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Origin

The Language of Baklava

A Memoir, 2005, 352 pages

Synopsis

My childhood was made up of stories-the memories and recollections of my father's history and the storybook myths and legends that my mother brought me to read. The stories were often in some way about food, and the food always turned out to be in some way about something much larger: grace, difference, faith, love. This book is a compilation of some of those family stories as it traces the ways we grew into ourselves. I believe the immigrant's story is compelling to us because it is so consciously undertaken. The immigrant compresses time and space-starting out in one country and then very deliberately starting again, a little later, in another. It's a sort of fantasy-to have the chance to re-create yourself, but it's also a nightmare, because so much is lost.

To me, the truth of stories lies not in their factual precision but in their emotional core. Most of the events in this book are honed and altered in some fashion, to give them the curve of stories. Lives don't usually correspond to narrative arcs, but all of these stories spring out of real people, memories, and joyously gathered and prepared meals.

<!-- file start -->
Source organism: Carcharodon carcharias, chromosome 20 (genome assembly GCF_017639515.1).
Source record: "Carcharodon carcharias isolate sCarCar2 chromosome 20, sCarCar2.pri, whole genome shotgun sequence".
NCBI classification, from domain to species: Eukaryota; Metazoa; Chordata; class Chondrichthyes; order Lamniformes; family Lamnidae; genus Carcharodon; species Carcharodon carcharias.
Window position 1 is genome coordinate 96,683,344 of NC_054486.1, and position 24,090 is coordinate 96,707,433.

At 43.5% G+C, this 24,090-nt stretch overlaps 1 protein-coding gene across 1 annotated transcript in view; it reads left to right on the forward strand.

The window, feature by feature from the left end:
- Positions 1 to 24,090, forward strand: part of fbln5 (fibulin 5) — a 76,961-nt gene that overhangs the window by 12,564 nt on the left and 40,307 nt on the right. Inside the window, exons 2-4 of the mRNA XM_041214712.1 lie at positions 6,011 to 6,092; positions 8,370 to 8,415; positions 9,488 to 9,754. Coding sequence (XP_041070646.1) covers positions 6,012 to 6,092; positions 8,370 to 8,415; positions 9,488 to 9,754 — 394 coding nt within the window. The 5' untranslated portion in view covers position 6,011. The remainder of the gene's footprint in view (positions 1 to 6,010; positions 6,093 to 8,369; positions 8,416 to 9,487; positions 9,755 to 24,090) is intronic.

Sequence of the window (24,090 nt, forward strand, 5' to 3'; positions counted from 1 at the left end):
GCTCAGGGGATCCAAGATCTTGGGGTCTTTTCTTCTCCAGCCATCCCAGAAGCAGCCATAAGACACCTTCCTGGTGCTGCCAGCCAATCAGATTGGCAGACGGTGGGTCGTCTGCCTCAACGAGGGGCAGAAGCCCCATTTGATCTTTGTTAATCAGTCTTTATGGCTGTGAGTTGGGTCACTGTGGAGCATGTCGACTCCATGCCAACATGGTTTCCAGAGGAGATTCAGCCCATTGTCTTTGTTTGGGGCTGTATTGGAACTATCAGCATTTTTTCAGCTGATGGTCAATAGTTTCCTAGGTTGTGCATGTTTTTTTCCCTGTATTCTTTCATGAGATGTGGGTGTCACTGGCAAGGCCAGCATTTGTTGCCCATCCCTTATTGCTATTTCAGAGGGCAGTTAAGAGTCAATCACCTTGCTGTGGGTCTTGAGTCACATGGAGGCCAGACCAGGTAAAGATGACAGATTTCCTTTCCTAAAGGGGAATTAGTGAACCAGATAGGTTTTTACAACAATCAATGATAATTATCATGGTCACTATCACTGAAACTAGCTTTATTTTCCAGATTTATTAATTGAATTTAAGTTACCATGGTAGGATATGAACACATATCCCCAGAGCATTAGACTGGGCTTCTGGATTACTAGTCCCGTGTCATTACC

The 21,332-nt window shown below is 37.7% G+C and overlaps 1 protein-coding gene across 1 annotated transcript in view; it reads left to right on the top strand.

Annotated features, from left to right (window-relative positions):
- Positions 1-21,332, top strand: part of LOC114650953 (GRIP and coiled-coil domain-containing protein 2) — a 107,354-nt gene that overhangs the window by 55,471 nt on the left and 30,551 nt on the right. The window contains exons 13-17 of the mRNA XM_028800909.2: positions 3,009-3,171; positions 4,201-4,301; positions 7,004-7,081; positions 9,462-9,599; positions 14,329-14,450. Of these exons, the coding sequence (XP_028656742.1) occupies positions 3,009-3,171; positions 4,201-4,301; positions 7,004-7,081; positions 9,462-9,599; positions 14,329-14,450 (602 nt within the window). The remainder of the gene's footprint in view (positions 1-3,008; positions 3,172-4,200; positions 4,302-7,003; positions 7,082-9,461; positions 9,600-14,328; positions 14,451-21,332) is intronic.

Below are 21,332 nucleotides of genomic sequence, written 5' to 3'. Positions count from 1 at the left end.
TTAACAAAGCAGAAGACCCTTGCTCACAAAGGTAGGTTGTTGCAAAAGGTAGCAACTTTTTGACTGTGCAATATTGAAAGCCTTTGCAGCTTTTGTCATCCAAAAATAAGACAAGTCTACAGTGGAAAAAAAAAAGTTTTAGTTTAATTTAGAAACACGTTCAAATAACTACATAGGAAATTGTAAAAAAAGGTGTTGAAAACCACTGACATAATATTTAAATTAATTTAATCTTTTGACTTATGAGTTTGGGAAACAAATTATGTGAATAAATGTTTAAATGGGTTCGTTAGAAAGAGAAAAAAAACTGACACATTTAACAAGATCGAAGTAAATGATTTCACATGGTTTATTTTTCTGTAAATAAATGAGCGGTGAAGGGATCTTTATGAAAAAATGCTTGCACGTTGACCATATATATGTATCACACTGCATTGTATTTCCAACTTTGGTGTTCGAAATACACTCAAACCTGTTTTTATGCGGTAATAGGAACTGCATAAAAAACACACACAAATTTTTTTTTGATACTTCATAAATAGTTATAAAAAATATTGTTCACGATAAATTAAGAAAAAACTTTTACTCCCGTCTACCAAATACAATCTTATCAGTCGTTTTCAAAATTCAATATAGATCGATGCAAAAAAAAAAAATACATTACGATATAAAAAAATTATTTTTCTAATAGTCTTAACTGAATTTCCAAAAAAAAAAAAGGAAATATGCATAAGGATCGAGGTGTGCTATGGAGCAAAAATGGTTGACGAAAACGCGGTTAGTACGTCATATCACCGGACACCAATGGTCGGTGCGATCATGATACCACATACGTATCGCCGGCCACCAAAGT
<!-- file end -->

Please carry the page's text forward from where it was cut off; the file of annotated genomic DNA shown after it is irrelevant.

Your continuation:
I offer my deepest gratitude to the friends and family I write about in these pages and give thanks to everyone who knows we each have a right to tell our stories, to be truthful to our own memories, no matter how flawed, private, embellished, idiosyncratic, or improved they may be. I also offer apologies to all the dear ones whose experiences I may have shared and recorded here without asking permission. I offer up these memories in hopes that others will feel invited or inspired to conjure up and share their own. Memories give our lives their fullest shape, and eating together helps us to remember.

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